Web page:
You have an idea for a novel, but what do you do next? How do you begin?
Let’s Start With the Basics:
- What is your idea?
- Write it down. Seriously. Many people say they have an idea for a book and never write it down.
- What is story?
- Story is simply a character (the protagonist) who has a goal, and someone or something (the antagonist) is trying to stop that character from achieving that goal.
- Protagonist – Who is your protagonist? What makes them interesting and/or unique? Why would someone want to read about them? Your protagonist should have strengths that can get them out of tough situations, weaknesses that make them sympathetic and human, and a fatal flaw that could lead to their downfall.
- Protagonists also have wants/desires and a need that they might not realize they have until the middle or the end of the story.
- While your protagonist will have many small goals to overcome throughout your story, they should have one main goal that spans the entire book.
- Antagonist is the person or thing stopping your protagonist from achieving their goal. Your antagonist should also be unique and have strengths, weaknesses, flaws, wants, and a central goal that directly conflicts with the protagonist’s goal.
Fiction, Nonfiction, Memoir, Poetry, Screenplay?
All stories have a protagonist, antagonist, and goals. Choosing the genre is next.
Most writers tend to write within one path, one genre; however, it is not unheard of for a writer to crossover from fiction to nonfiction, or nonfiction to screenplay writing, or fiction to poetry, and so on, with all combinations in between.
That said, how do you choose your genre? First, let’s start with pure formatting elements.
- If your story is filled with facts, it would stand alone and would make a good feature article.
- If you have a journal from a specific experience and you find yourself wanting to make up important parts of the story, you would be writing fiction or short story fiction.
- If you want to interject your personal observations regarding a place or issue, then you are writing creative nonfiction. Here you are adding your unique reflections of the situation and/or responding to or elevating a cultural event.
- If you have a personal story to tell about yourself, someone else who is close to you, or an organization or local community, you would be writing a memoir.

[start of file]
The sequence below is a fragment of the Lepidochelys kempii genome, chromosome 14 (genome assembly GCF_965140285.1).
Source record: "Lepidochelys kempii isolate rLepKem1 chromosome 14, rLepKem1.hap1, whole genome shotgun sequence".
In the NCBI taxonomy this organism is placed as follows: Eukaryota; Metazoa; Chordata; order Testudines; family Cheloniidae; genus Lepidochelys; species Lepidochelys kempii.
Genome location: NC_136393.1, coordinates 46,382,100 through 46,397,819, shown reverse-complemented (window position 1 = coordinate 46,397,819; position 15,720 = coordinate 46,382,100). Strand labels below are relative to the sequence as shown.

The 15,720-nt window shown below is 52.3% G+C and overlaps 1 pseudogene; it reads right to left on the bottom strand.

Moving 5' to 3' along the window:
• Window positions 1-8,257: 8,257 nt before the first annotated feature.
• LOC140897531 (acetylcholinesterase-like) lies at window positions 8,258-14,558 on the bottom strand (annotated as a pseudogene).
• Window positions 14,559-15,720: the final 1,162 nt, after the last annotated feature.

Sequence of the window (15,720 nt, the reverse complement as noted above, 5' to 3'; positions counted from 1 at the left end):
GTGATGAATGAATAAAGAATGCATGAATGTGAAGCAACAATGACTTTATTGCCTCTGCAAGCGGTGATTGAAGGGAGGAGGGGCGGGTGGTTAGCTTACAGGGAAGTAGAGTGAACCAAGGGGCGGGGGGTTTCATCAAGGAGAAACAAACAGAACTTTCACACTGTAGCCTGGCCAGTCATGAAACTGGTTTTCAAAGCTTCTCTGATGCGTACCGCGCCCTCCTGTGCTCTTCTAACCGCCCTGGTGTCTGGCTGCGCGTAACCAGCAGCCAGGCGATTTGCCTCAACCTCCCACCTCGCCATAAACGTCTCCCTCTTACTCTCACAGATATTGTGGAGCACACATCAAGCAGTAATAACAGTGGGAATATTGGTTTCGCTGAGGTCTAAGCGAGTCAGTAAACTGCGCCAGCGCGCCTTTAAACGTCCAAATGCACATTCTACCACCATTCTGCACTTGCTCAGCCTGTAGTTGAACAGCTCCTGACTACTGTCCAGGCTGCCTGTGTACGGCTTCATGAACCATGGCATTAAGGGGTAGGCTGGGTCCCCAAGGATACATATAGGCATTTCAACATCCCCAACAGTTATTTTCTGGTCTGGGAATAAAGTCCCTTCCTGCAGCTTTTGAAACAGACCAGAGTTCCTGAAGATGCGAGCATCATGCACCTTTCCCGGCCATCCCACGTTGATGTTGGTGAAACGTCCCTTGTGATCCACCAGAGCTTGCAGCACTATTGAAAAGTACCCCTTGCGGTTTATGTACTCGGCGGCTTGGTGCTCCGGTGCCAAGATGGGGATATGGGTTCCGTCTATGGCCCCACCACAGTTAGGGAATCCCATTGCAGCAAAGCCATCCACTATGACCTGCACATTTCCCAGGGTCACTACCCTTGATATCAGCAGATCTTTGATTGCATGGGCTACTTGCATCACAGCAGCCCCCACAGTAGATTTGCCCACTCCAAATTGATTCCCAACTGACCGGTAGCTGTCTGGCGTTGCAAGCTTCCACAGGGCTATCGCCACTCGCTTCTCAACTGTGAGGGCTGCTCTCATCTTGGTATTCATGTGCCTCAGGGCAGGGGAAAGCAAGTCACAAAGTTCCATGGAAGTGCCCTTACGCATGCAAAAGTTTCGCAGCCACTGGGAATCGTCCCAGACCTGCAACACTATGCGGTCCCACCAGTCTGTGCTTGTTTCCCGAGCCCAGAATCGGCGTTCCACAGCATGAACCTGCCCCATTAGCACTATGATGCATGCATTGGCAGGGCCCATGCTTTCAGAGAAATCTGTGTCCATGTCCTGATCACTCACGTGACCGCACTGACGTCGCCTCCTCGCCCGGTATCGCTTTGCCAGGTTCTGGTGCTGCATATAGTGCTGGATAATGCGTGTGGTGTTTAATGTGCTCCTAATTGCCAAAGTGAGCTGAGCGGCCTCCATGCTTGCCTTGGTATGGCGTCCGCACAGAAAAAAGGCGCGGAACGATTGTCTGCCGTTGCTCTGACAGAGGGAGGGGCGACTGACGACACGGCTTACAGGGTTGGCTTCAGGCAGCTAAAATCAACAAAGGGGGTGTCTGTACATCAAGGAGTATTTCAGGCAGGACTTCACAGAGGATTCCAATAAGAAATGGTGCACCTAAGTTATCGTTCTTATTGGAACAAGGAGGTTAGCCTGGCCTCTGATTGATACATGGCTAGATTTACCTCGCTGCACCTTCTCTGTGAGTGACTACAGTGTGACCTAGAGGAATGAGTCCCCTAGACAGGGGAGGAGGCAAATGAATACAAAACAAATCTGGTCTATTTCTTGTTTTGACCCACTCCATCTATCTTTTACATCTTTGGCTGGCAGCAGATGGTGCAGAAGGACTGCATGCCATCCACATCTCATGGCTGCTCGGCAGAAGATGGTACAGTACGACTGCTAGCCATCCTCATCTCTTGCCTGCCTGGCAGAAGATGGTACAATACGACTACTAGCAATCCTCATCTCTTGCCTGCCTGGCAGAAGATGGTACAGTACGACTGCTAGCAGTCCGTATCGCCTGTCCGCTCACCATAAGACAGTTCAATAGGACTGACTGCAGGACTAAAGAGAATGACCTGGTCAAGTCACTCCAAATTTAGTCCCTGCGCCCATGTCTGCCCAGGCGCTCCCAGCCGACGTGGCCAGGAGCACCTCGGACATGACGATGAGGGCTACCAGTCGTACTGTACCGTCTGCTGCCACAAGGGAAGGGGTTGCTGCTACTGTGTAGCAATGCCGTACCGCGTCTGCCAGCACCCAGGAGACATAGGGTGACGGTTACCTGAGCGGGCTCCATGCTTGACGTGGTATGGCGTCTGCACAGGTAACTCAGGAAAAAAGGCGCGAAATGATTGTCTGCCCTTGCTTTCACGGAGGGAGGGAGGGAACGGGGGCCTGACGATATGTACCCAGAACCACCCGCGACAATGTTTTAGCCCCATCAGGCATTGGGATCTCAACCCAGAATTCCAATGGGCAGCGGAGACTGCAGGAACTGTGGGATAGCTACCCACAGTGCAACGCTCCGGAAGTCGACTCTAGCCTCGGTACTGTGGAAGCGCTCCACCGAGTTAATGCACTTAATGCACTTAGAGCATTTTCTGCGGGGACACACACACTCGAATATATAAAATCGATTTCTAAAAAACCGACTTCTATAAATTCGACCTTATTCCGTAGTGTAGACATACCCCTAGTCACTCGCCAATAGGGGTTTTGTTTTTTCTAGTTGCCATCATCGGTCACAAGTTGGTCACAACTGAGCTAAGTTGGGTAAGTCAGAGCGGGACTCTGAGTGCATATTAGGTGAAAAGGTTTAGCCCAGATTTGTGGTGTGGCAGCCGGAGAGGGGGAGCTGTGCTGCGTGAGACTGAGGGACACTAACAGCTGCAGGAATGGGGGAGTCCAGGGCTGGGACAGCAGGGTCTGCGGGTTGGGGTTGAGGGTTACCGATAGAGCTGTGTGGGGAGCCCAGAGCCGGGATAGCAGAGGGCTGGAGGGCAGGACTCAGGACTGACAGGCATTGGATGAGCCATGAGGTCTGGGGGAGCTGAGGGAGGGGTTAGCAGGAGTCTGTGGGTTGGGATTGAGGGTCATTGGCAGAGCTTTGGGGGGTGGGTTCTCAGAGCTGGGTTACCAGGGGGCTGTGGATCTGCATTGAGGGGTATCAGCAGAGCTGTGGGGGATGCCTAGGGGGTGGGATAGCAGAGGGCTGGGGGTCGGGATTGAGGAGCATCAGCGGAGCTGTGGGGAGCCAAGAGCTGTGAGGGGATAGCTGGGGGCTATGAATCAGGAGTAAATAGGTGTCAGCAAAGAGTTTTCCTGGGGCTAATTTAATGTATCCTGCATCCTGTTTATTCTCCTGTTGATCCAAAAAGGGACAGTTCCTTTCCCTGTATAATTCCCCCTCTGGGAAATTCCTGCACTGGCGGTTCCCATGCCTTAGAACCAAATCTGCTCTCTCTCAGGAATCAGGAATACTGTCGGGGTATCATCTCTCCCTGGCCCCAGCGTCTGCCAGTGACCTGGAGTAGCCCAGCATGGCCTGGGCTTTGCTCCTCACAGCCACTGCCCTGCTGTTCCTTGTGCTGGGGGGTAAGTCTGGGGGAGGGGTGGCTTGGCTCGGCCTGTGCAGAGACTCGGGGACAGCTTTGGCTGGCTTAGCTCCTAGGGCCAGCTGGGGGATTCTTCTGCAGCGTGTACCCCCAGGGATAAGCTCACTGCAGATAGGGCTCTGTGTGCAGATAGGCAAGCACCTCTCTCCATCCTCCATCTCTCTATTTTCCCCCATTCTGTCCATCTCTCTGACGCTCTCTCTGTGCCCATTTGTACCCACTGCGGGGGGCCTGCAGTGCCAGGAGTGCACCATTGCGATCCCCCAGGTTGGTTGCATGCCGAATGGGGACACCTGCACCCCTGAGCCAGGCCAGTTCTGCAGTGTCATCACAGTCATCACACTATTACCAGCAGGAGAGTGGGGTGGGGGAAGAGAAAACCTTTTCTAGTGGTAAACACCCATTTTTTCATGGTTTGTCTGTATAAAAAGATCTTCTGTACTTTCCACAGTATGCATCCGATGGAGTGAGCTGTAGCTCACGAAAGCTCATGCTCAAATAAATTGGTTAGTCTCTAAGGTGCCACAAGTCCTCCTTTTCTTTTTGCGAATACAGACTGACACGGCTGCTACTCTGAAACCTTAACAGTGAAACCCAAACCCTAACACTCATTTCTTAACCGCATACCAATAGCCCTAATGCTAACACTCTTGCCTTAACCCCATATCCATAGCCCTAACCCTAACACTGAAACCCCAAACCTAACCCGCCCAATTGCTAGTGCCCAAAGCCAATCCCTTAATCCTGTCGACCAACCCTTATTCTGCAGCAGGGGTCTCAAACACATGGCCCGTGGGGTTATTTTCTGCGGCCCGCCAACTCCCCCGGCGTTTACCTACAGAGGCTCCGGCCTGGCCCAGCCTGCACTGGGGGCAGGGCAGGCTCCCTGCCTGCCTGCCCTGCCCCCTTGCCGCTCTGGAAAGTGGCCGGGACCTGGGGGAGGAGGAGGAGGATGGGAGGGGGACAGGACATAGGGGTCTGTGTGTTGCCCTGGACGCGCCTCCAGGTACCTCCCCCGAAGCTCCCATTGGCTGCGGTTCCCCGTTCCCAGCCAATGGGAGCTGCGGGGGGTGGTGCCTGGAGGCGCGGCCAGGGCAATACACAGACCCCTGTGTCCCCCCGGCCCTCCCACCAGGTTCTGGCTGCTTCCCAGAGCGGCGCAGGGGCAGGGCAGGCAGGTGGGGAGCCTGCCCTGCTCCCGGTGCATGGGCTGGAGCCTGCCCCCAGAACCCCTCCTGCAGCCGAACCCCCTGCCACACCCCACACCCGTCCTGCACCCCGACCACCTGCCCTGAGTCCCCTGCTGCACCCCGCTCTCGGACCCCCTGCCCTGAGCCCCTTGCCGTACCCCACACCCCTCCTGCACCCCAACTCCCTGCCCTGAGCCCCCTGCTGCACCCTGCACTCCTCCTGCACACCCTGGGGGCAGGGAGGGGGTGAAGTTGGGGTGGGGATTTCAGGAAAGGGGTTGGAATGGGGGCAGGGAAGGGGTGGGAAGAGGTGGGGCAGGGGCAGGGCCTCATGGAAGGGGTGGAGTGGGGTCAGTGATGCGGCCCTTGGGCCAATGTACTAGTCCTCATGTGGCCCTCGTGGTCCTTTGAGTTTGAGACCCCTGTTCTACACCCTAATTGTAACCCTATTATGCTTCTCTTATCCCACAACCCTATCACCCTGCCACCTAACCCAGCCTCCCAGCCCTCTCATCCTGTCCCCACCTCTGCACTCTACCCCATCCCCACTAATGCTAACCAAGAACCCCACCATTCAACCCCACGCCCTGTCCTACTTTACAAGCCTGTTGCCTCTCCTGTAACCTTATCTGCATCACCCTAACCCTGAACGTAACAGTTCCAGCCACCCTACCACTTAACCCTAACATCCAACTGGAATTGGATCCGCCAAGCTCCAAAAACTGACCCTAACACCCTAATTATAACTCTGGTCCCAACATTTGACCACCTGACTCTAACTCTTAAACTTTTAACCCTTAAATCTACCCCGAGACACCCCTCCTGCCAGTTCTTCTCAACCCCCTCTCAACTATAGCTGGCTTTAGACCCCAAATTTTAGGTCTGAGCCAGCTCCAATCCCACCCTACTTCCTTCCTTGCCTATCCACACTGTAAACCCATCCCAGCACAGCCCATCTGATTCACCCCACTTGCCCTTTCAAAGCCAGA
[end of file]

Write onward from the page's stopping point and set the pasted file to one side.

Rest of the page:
- If you want to write about another individual, you could write a biography.
- If you find yourself wanting to reflect upon nature applying an economical use of words, then express yourself via poetry.
- Whatever genre you choose, you can also then take those essays/material and compose an anthology.
All these options are open to you. Sometimes you start a project as a novel, switch to adapting that project as a memoir, and then finally decide to return to a novel format. This is not uncommon. Many memoirists fictionalize their stories to protect their families/real people involved in their stories. Fictionalizing memoirs gives you more freedom. This is a decision each writer must make, especially with memoir writing.
Where to Begin
Generally, stories open with trouble in the protagonist’s world. For example, in The Wizard of Oz, Dorothy’s dog Toto is in danger of being destroyed. The trouble you put your character in is the hook that will get the reader to buy and read your book.
This causes your protagonist to act. Their action could be a physical action or a decision they make or decide not to make. Once they’ve acted, their journey beings.
Describe the setting as the characters interact with it. Keep in mind that descriptive passages should not be long and overly wordy and should relate to what is happening in the story.
A Bit About Dialogue
Good dialogue is a power struggle between characters. It illustrates the personality of the characters and their goals, needs, and desires. Great dialogue includes subtext. When writing dialogue, avoid dumping information you think the reader needs to know. Think instead of the conflict between your characters.
Plotting, Pantsing, Plantsing